A building in Leeds less than 70m tall and made of deliberately rusted steel has just been bracketed with three megastructures as one of the four best towers erected in 2010 in the world.
The Council on Tall Buildings and Urban Habitat (CTBUH) decided that this architecturally eccentric David, designed by Feilden Clegg Bradley Studios, was more than equal to the Goliaths produced by practices including Skidmore, Owings and Merrill, which employs more than 1,000 people across several continents.
There's more to this unexpected accolade for Leeds than the cliche "Let's hear it for the little guy".
The Broadcasting Place building is a fine example of how talented, although not world famous, architects can bring something really fresh and engaging to unlikely pockets of our towns and cities.
Megalithic towers of power are de rigueur in the corporatised ghettos of the world's financial centres. But it's when taller buildings are inserted into physically complex settings that much more engrossing and civil architecture can result. The Leeds building is a £50m mixed-use development on the edge of the city centre, created via a partnership between the Downing property group and Leeds Metropolitan University. It contains offices, student residences and a Baptist church.
The other buildings garlanded by the CTBUH are a trio of the massively usual suspects: the Burj Khalifa in Dubai which, at 828m, is more than 11 times higher than Broadcasting Place; the 163m Pinnacle@Duxton in Singapore and the 366m Bank of America tower in New York. They are all tall, they are all structural marvels and they are all, with the possible exception of the unusually articulated Burj, oddly lumpen.
Such is the self-inflicted curse of skyscrapers, although not all. Towers like the Hancock and Sears buildings in Chicago remain utterly spellbinding decades after reaching for the sky. And when Renzo Piano's Shard and Rogers Stirk Harbour and Partner's Leadenhall Street buildings are completed in London they promise to set new standards in supersized elegance. Which makes Broadcasting Place all the more remarkable.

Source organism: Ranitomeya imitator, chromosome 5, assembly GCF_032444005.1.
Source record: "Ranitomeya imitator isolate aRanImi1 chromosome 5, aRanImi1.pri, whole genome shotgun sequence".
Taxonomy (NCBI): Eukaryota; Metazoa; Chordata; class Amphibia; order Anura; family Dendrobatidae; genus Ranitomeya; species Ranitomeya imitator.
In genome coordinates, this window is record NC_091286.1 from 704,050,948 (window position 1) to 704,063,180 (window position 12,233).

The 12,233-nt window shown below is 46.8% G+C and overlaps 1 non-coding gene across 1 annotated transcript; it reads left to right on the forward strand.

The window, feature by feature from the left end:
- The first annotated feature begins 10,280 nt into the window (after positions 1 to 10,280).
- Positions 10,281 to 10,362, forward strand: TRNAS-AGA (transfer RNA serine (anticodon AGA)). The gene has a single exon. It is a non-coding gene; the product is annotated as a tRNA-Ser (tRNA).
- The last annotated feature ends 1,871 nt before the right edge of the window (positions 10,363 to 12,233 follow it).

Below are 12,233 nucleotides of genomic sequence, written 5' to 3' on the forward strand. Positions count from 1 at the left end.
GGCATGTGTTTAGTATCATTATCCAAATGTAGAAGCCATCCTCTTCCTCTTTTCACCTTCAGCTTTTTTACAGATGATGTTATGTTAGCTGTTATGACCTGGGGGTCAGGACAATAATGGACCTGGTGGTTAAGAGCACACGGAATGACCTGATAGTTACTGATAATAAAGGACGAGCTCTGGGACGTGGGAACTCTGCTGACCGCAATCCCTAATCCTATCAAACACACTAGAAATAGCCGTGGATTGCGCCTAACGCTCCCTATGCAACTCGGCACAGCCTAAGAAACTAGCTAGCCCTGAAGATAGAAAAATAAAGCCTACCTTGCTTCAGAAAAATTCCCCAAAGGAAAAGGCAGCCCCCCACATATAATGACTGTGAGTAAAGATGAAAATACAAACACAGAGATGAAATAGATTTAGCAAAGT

It rises, in five twisted chunks, from a very tight and irregularly edged site hemmed in by a church and other historic buildings. Furthermore, the architects have made a brusque, almost 1960s Brutalist virtue of the form by cladding it in rust-guaranteed Corten steel.
Feilden Clegg Bradley, whose Cambridge housing scheme won the coveted Riba Stirling Prize two years ago, are masters of subtly modulated forms and materials – and they admit that Broadcasting Place is freakish by their normal standards. But there is logic at work: the tower ruled out the need to clutter the site with three or four separate buildings, and the 16 facets of the facade optimise the amount of natural sunlight let inside and set up particular views across Leeds. But the key point is that the design isn't gratuitously weird. Absolutely no wow-factor was intended, and it adds no spurious gloss to the government's promotion of its misconceived World Class Places programme in our towns and cities.
Championed by English Heritage and Leeds City Council, Broadcasting House was voted the third most popular building in the city within months of its completion. Architecture like this reminds clients and developers that they don't need slapdash architectural drama. They need excellently designed, contextually sensitive buildings. Broadcasting Place has nothing to do with world class places – whatever they are – and everything to do with a pocket of Leeds.
And it is not quite alone in demonstrating the meaningful contribution that towerettes can make to the important shades of architectural difference in our towns and cities.